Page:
From the time the Bill was presented to Parliament in spring 2003 until the present day, the proportion of women on boards of directors has more than doubled. I am convinced that this would not have happened without the new Act.

In conclusion, I should like to outline two perspectives for the future that will hopefully support love of all kinds. The first is the importance of ensuring that men share more in child care. Investing in the man has proved to be very valuable in Norway. Many fathers are at home with their children, taking responsibility and providing care. The Norwegian equality policy needs to be revitalized. In Norway, as in other countries, men’s roles as fathers are one of the areas where we have seen a major degree of changes in the last years. It is with respect to fatherhood that men divert today most explicitly from traditional forms of masculinity. Through the experience from caring for their children, men get the opportunity to expand their repertoire of roles and develop new ways of being a man. In my view therefore, it is very important to support the development of men taking greater responsibility for their children.

The Government will (in the longer term) increase the father’s quota to ten weeks by extending the total period of paid leave. An increase in the father’s quota will be a strong incentive for fathers to take more part in the first year of the child’s life. This may (hopefully), in the longer term, promote somewhat more equal distribution of care responsibilities and more equal distribution of paid work and unpaid care between women and men.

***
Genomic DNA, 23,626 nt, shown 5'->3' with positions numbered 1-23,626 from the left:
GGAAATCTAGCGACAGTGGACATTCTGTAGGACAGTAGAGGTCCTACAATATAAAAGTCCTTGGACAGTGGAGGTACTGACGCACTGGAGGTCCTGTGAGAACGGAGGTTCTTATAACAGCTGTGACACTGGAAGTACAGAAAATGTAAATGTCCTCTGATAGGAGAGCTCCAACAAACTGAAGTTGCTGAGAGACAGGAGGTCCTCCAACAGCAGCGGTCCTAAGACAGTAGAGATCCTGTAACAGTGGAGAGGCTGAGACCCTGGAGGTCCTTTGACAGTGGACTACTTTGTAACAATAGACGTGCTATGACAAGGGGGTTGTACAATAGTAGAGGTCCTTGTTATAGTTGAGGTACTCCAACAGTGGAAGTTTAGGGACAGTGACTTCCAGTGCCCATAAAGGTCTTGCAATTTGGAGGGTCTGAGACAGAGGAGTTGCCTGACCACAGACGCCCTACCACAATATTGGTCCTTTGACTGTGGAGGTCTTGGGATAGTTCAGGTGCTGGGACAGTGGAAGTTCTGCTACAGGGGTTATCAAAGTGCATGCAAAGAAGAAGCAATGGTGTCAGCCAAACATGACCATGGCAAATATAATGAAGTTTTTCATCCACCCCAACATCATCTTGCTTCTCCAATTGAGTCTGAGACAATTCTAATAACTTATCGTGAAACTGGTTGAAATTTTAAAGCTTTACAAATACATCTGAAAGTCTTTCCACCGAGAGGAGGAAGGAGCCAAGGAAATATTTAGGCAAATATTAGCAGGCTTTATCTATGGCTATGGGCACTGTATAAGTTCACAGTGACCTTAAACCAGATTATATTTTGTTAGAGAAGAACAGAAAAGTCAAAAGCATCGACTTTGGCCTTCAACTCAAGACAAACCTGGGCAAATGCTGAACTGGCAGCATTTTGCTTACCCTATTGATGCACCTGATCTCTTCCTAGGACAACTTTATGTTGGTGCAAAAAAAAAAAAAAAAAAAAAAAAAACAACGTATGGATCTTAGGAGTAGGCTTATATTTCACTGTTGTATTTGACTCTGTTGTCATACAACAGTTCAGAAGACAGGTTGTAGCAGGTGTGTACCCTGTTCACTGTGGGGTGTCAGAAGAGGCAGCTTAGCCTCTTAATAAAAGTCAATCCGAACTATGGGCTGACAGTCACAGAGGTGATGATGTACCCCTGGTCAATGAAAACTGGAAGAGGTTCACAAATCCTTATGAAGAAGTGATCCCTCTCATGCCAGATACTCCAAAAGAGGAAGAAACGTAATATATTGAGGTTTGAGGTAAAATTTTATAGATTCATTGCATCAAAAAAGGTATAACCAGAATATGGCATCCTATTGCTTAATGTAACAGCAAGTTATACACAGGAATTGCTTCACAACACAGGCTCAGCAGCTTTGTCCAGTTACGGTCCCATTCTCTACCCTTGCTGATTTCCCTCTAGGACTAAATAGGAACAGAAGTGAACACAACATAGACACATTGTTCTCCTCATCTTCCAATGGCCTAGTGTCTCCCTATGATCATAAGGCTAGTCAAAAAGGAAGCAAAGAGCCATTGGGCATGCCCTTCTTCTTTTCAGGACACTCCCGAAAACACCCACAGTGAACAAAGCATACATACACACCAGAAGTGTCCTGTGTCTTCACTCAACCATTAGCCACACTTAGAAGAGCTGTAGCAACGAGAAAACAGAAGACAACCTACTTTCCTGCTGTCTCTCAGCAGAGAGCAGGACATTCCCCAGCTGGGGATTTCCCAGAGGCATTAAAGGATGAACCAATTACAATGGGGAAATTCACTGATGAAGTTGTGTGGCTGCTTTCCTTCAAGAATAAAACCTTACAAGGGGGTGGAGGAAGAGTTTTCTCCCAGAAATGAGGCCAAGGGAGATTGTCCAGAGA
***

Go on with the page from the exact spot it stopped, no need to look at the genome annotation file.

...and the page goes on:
To support the changing roles of men, we are now planning a White Paper on men and equality. The White Paper will focus on men’s roles and policies for redistribution of power and care with a view to enhancing gender equality and a richer life for all of us.

The second is to improve the conditions for homosexual and lesbian love. Surveys show that young homosexuals are ranked as the least popular among young boys. Homosexuals are harassed at work by being excluded from the community or subjected to degrading or humiliating language. Discrimination, a lack of openness and poor social support are a health risk for lesbian and homosexual employees. In Norway, discrimination on the grounds of sexual orientation is a punishable offence under both civil and criminal law. The Working Environment Act prohibits discrimination and harassment on the grounds of sexual orientation in working life. This prohibition concerns all aspects of an employment relationship, from job advertisements to issues relating to pay and promotion. The Penal Code contains a special penal provision to protect homosexuals from discrimination.

Enabling lesbians and homosexuals to live their love-life with persons of the same sex without fear of sanction is an important family policy principle. This means taking the extended concept of the family seriously. With these words, I should like to thank you for your attention and give my best wishes for the family in all its forms, and for this special day!